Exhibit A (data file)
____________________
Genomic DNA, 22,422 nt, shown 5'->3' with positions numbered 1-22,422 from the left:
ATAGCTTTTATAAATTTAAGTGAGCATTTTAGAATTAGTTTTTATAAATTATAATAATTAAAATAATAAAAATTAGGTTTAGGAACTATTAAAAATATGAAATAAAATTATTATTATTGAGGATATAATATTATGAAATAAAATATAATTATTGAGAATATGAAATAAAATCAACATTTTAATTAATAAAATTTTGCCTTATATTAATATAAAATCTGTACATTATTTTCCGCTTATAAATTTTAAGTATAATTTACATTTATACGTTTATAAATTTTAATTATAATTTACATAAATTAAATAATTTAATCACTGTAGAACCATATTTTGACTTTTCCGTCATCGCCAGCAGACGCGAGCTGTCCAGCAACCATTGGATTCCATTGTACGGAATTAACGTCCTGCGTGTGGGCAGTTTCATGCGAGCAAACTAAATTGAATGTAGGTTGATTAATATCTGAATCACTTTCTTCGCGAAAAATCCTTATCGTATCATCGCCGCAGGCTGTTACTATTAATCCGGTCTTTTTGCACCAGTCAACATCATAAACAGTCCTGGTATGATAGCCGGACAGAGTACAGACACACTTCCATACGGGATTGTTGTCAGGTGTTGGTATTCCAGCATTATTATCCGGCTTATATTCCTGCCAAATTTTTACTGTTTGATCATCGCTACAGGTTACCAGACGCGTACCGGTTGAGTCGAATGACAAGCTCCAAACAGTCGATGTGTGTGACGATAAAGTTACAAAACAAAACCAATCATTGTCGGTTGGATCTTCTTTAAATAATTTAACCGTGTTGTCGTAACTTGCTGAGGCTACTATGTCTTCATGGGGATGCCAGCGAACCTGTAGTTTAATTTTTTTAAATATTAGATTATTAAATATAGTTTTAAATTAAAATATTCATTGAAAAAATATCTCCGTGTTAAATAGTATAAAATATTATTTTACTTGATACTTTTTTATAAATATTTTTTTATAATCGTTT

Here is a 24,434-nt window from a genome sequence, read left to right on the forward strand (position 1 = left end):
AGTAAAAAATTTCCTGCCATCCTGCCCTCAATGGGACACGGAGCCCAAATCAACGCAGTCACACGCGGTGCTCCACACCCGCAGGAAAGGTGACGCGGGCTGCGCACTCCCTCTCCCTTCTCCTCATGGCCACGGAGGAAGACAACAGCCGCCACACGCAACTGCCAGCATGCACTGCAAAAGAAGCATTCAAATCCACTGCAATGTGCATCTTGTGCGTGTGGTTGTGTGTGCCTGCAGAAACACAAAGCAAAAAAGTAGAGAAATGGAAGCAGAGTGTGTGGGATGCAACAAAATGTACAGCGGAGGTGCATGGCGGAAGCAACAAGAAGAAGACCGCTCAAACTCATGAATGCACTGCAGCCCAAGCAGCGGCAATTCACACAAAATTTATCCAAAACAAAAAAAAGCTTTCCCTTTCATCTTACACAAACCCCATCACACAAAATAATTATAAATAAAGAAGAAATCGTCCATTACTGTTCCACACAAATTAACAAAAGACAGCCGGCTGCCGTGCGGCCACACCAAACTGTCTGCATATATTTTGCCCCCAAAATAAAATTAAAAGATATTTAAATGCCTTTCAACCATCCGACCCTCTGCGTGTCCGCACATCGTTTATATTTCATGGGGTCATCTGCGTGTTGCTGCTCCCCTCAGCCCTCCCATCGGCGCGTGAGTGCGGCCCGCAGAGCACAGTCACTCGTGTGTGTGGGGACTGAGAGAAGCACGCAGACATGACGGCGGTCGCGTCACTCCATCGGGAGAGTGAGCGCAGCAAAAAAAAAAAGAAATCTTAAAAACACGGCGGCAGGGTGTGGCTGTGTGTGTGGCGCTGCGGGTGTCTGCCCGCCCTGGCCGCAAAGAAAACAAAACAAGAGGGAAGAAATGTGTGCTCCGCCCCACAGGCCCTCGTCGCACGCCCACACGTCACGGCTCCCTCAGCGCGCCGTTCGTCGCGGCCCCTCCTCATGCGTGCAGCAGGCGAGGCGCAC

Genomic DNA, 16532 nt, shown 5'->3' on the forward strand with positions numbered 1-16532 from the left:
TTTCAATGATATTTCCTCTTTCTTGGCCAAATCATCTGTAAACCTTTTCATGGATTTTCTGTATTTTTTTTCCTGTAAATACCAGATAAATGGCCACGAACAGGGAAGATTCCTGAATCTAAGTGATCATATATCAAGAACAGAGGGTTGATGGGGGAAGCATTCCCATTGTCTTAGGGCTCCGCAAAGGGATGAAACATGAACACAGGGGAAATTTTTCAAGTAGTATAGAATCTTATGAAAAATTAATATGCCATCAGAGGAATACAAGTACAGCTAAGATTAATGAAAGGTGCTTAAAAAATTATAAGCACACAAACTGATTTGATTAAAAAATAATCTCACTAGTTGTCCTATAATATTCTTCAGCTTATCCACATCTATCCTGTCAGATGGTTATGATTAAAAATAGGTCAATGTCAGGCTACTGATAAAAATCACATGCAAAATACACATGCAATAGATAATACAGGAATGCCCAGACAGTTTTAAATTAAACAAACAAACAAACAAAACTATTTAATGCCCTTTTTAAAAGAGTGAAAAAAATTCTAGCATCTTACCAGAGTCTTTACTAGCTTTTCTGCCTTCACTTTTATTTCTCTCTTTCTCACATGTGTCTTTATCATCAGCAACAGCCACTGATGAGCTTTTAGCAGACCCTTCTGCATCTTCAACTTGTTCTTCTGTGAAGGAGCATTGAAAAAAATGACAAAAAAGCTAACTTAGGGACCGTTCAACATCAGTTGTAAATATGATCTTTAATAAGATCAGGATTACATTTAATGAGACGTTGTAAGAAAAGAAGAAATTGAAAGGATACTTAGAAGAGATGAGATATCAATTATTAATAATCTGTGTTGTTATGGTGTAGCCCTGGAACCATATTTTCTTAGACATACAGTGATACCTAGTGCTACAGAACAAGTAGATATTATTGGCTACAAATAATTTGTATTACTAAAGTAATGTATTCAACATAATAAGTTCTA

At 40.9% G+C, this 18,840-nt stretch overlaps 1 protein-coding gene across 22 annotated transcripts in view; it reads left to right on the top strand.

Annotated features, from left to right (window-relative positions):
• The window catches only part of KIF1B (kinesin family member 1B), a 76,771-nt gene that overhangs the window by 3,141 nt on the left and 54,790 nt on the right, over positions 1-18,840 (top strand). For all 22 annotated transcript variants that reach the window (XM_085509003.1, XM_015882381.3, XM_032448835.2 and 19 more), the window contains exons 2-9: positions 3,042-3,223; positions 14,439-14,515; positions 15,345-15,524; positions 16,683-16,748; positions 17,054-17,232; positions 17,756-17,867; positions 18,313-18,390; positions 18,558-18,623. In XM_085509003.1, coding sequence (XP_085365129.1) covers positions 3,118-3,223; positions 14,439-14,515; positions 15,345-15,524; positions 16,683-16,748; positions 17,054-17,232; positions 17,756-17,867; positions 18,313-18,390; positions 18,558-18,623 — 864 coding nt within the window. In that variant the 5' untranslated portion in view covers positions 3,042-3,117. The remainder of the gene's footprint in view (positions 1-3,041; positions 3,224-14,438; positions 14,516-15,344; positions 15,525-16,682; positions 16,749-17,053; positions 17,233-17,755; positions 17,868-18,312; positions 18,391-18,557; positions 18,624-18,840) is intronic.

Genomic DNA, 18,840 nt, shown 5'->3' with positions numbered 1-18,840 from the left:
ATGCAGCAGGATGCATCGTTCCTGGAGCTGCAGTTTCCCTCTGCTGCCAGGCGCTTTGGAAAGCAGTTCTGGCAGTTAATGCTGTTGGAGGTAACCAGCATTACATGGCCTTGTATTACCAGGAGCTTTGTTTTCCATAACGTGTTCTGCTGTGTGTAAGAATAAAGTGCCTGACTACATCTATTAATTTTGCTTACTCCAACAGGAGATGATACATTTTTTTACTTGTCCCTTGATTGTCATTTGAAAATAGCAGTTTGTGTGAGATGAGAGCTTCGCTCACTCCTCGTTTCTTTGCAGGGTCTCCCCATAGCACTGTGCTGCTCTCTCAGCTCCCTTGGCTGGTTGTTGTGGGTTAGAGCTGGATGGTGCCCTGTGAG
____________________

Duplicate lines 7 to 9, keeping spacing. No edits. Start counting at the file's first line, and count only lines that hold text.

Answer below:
At 40.9% G+C, this 18,840-nt stretch overlaps 1 protein-coding gene across 22 annotated transcripts in view; it reads left to right on the top strand.

Annotated features, from left to right (window-relative positions):
• The window catches only part of KIF1B (kinesin family member 1B), a 76,771-nt gene that overhangs the window by 3,141 nt on the left and 54,790 nt on the right, over positions 1-18,840 (top strand). For all 22 annotated transcript variants that reach the window (XM_085509003.1, XM_015882381.3, XM_032448835.2 and 19 more), the window contains exons 2-9: positions 3,042-3,223; positions 14,439-14,515; positions 15,345-15,524; positions 16,683-16,748; positions 17,054-17,232; positions 17,756-17,867; positions 18,313-18,390; positions 18,558-18,623. In XM_085509003.1, coding sequence (XP_085365129.1) covers positions 3,118-3,223; positions 14,439-14,515; positions 15,345-15,524; positions 16,683-16,748; positions 17,054-17,232; positions 17,756-17,867; positions 18,313-18,390; positions 18,558-18,623 — 864 coding nt within the window. In that variant the 5' untranslated portion in view covers positions 3,042-3,117. The remainder of the gene's footprint in view (positions 1-3,041; positions 3,224-14,438; positions 14,516-15,344; positions 15,525-16,682; positions 16,749-17,053; positions 17,233-17,755; positions 17,868-18,312; positions 18,391-18,557; positions 18,624-18,840) is intronic.